Spring is here and the rhubarb has started to appear in the grocery stores. One of the happy coincidences of moving to the U.K. is that the pucker-inducing vegetable is a staple of fruity British desserts. Rhubarb grew like a weed on the farm in South Dakota so it definitely reminds me of home. Knowing this, a bundle of giant stalks sitting on the supermarket shelf jumped out at me.
It seemed like a trifecta of perfection –
1. make a new spring-y dessert to beckon the sun and warmer weather
2. give Sweet by Yotam Ottolenghi and Helen Goh a test drive
3. revisit my youth, sitting with a cup of plain white sugar and dipping the raw rhubarb stalk into the sugar before each bite (is this not how everyone eats rhubarb as a five-year-old?)
Well, let me be the one to admit that it wasn’t so simple.
The recipe in question looked easy enough, the Custard Yo-Yo’s with roasted rhubarb icing. (Yo-Yo’s are an Australian cookie, and rhubarb and custard is a pretty British flavor combo.) Alice Bakes a Cake has a pretty good version of the recipe on her blog, here.
The cookies themselves came together easily and the custard powder gave them a gentle and soft texture while still being pretty sturdy. I think this might be the only acceptable use for custard powder. They’re really cute little guys.
Now, the rhubarb icing quickly became the problem child. I followed the instructions to the T and ended up with soup. In my mind, adding more of the powdered sugar would solve this issue. My thought process was: powdered sugar is finely ground sugar with a bit of cornstarch -> cornstarch thickens stuff -> so more sugar will thicken the icing. It did not have this effect. What I ended up with was a gritty sugar soup.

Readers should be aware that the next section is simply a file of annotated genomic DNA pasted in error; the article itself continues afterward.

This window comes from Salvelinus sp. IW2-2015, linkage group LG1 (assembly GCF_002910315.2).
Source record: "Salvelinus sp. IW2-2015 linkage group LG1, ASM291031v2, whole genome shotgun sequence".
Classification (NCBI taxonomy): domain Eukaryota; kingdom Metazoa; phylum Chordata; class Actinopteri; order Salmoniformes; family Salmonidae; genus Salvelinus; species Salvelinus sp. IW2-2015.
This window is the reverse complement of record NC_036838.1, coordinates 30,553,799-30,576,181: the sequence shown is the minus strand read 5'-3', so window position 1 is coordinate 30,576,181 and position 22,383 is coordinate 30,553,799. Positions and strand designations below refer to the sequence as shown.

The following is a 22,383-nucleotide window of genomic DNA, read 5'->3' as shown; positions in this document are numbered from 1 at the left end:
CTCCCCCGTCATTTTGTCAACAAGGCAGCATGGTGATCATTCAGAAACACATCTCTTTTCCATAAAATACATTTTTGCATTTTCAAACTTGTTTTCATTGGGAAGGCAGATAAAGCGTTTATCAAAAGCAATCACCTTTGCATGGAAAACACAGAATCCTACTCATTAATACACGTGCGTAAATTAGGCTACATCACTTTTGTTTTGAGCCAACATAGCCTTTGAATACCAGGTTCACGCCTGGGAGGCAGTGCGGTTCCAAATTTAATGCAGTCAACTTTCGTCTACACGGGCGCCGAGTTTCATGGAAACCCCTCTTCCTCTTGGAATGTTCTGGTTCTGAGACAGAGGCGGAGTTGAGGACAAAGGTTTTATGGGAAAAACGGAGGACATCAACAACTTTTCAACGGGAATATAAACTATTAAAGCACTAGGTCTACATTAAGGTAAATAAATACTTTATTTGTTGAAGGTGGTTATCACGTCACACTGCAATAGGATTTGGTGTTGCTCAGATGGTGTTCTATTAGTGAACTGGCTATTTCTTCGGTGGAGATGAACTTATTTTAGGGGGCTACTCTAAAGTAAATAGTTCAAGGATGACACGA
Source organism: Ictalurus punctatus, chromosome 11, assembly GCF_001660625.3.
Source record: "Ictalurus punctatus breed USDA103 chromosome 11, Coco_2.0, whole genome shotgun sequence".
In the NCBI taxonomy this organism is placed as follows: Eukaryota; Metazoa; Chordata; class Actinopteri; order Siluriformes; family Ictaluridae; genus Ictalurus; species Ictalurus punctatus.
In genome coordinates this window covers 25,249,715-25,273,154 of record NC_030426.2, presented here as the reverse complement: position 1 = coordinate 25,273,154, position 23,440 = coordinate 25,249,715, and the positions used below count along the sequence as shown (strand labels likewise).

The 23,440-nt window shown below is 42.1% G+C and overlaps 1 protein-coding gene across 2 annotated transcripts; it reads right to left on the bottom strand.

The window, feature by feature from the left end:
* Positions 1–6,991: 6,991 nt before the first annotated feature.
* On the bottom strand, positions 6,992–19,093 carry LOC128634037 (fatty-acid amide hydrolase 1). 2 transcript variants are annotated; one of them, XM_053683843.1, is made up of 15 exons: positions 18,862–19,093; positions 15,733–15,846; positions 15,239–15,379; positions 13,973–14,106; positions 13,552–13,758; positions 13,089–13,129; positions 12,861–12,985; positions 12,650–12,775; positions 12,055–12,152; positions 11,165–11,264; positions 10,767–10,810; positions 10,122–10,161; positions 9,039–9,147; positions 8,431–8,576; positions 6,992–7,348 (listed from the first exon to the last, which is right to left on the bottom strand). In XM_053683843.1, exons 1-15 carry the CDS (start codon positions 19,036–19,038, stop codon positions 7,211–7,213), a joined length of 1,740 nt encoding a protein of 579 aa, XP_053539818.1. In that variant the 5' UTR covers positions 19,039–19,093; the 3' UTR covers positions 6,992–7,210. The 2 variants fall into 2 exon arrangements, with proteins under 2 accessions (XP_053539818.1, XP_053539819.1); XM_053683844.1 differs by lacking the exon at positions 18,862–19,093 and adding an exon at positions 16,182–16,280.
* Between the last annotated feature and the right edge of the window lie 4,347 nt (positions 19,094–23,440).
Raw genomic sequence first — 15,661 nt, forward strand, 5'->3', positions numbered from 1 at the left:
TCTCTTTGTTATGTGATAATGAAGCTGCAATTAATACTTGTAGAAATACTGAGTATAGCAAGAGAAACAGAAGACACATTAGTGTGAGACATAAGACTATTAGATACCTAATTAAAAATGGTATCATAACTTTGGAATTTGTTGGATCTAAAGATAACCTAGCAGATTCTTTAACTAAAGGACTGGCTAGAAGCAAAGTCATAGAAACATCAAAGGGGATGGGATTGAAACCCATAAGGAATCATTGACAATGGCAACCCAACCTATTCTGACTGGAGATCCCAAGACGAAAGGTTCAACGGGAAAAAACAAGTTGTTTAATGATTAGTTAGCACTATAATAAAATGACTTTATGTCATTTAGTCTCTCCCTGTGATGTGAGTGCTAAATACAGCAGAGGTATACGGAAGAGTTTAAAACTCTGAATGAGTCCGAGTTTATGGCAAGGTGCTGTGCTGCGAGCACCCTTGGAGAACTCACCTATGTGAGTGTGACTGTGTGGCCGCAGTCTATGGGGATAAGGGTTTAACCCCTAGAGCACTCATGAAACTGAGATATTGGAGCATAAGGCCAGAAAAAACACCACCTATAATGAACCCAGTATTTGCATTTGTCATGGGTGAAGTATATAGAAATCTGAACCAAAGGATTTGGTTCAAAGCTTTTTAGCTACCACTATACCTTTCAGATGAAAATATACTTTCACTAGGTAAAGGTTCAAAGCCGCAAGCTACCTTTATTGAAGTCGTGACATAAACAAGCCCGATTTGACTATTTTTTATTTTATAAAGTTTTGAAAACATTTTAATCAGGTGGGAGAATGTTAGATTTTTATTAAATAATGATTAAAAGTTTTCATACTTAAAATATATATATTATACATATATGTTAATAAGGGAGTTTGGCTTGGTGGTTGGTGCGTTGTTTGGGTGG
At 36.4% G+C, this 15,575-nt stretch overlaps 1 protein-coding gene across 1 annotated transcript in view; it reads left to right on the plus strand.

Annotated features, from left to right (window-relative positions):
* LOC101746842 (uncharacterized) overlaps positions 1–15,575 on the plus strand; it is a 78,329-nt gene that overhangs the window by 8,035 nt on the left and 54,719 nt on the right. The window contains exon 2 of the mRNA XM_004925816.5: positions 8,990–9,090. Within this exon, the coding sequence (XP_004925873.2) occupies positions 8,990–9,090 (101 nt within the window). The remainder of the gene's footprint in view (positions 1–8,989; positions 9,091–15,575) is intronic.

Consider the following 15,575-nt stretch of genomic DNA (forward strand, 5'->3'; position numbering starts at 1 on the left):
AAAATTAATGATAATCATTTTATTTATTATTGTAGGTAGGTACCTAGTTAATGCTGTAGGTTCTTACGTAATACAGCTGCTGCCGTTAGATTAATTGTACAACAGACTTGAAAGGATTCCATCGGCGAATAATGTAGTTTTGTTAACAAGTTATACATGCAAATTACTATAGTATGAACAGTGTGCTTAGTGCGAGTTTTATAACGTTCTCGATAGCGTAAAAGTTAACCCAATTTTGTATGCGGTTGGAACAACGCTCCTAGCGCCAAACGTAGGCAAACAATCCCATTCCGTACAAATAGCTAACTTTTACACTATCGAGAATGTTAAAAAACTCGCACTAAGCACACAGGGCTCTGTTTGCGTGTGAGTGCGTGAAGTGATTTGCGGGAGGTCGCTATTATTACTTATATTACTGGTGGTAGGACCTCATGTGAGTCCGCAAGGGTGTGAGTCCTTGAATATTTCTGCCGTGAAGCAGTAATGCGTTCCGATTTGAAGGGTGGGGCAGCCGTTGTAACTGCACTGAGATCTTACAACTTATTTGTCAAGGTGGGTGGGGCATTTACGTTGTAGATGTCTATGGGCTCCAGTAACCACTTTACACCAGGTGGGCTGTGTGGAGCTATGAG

I don’t often fail spectacularly, but this was definitely a spectacular fail. My first thought was to throw it out the window and yell at it. But my second thought was to search through the Food52 Baking Club posts (which, for the uninitiated, is an awesomely supportive group of people on Facebook who pick a book to bake through each month, posting results and questions and Helen Goh just happens to be a member of that group). I hoped someone smarter than I had addressed this icing issue and would assuage my pain.
As it turns out, I wasn’t alone and Helen addressed it perfectly. She said that after moving to the U.K. from Australia she, too, had questionable results and thinks the varying levels of corn starch actually give it the glue-y texture. (So I just made it worse by adding more sugar…) And suggested that the addition of egg white may help curb this problem. The addition of egg white is the difference between a standard powdered sugar glaze and royal icing, so this seems like a reasonable suggestion. My plan is to give the icing another go, using the royal icing sugar that is sitting in the back of my cabinet.
In the meantime, Dan and I did manage to get a couple of these under our belt so I know the potential is great!
Today’s beginner philosophy lesson brought to you by: The Trolley Dilemma
The history of the Trolley Dilemma (or trolley problem) goes back to the 1950s but in its modern incarnation was introduced by Philippa Foot in 1967. At its most basic, it poses this problem to an individual: you’re travelling in a trolley and the brakes suddenly go. On your current track are five people, tied-up and facing certain death but if you pull the lever, moving your trolley car to the adjacent track, there is one person tied-up and unable to move. You have only these two options, do you stay on your current track and kill five innocent people or do you pull the lever and thus killing one innocent person? Which is more ethical?
This is a famous problem in the study of Ethics. It forces an individual to come to reckoning with their own moral code. If you are interested in learning a bit more (or are a visual learner) BBC Radio 4 has a really nice video on YouTube that explains this thought in a bit more depth.
Glossary of Terms for today:
Powdered sugar = confectioner’s sugar/icing sugar/10X sugar
Corn starch = corn flour (but not masa/maize)